In the current economic landscape, users have been shown to be a highly promising and fertile external source of novel innovations. First, this chapter focuses on the importance and magnitude of the open innovation paradigm and collaborative practices. Second, this chapter underlines, through a body of work and on a wide variety of industries, the phenomenon of user innovation and stresses a theoretical and empirical development of the concept. Third, this chapter paints a striking picture of the trend of co-creation with users and shows that co-creation with users has grown in recent years with the deployment of online communities, interactive platforms for creation, self-service toolkits and companies specialized in crowdsourcing. Finally, this chapter provides details on two favored and atypical co-creation targets with a high potential for innovation – lead users and emergent nature consumers – and discusses the benefits and limits of co-creation and co-innovation practices with users.

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Kai Jakobs

This chapter discusses how companies may use the management of their information and communication technology (ICT) standardization activities to improve competitiveness and innovativeness. Case studies are presented to show different approaches to standardization management adopted by different types of companies in different parts of the ICT sector. The cases illustrate the variety of approaches to standards and standardization that firms and organizations might adopt, relative to several essential factors as drawn from the literature on both standards and innovation. This shows how different strategies emerge depending upon the relative importance of various strategic and tactical factors in participating firms. The chapter concludes by illustrating the variety of approaches to standards and standardization that managers in firms and organizations might adopt.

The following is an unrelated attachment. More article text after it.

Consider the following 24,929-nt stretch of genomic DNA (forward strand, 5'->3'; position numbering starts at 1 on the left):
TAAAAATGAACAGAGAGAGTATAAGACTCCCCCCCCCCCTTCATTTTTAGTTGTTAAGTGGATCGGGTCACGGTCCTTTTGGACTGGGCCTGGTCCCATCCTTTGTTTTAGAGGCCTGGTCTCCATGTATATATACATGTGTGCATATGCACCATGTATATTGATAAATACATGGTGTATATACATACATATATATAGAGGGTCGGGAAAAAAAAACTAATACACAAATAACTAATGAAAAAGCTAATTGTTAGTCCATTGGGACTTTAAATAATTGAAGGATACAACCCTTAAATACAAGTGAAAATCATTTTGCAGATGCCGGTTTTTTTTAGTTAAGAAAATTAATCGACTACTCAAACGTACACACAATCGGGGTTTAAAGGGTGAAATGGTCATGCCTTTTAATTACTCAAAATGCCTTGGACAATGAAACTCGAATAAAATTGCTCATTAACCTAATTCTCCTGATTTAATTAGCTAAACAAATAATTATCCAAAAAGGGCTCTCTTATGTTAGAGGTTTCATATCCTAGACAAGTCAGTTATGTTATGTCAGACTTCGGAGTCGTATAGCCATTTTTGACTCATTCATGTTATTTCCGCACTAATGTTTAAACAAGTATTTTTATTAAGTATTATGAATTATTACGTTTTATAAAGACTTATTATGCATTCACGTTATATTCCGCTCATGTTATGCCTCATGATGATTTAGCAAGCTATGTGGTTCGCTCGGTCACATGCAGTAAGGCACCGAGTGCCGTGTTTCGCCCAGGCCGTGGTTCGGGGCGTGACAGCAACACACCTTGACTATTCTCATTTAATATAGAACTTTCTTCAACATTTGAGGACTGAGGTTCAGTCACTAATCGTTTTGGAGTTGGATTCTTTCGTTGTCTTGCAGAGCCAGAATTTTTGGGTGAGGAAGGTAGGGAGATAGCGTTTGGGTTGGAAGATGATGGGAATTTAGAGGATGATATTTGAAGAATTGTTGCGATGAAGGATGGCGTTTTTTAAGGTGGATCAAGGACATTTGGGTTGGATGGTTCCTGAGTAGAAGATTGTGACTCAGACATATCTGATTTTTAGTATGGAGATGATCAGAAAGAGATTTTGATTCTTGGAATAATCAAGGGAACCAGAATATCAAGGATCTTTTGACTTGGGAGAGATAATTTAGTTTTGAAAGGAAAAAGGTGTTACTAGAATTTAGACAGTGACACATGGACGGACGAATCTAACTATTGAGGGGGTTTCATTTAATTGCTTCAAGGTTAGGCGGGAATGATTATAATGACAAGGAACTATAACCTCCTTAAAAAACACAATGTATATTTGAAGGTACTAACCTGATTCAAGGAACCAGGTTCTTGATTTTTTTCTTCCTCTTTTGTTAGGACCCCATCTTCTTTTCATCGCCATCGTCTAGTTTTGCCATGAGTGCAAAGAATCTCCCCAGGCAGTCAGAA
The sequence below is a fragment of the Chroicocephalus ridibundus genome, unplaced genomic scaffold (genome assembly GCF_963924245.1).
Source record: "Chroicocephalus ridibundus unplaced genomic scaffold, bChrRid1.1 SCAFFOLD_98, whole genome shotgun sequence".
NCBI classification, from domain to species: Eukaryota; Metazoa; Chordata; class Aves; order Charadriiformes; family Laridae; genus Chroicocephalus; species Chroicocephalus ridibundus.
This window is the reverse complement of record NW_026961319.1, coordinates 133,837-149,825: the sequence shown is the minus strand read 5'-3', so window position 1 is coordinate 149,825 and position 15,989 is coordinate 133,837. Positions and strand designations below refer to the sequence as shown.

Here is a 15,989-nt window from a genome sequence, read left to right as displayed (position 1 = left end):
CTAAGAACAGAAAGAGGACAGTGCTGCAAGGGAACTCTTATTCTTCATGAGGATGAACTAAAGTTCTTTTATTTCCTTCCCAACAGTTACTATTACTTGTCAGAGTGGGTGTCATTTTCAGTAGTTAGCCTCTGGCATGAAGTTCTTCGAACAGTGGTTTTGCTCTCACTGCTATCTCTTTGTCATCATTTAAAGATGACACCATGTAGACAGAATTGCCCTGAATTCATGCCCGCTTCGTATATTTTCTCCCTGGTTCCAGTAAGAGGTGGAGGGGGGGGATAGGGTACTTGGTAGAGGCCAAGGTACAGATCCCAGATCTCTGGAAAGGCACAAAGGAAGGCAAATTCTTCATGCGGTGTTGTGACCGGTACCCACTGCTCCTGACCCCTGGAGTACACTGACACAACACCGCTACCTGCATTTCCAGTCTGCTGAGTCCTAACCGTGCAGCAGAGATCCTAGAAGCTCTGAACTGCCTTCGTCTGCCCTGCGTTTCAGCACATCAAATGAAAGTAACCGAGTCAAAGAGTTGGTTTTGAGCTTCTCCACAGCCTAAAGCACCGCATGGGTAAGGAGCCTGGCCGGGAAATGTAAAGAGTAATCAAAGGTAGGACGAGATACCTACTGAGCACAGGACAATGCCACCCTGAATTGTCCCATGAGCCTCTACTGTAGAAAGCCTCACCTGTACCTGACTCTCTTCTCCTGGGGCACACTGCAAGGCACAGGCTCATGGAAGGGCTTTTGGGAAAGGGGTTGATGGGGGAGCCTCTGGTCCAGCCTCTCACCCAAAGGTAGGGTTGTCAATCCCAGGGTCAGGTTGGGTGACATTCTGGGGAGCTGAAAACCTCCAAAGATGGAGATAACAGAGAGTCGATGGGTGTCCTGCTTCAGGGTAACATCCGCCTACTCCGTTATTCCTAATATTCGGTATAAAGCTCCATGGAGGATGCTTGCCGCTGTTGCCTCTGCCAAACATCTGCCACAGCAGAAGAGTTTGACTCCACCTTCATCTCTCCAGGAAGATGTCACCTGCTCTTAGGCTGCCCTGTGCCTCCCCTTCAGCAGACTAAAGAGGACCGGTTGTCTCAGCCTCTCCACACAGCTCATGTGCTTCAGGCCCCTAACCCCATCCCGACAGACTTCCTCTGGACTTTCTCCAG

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Knut Blind

This chapter reviews the role of standards in creating new knowledge and applying it to products and services. Participation in standards development can add significantly to the knowledge base of innovating firms, but standards can also generate negative effects. How they are developed has a significant effect on their outcomes in terms of stimulating or retarding innovation. Questions of the legitimacy of standards and the role of institutions and rules in reflecting a legitimate consensus of affected stakeholders are also critical is this regard. The chapter explores such fundamentals in terms of their economic implications for several of the key activities and practices associated with innovation, for example research and development, public procurement, intellectual property rights, technology transfer and the creation of market demand.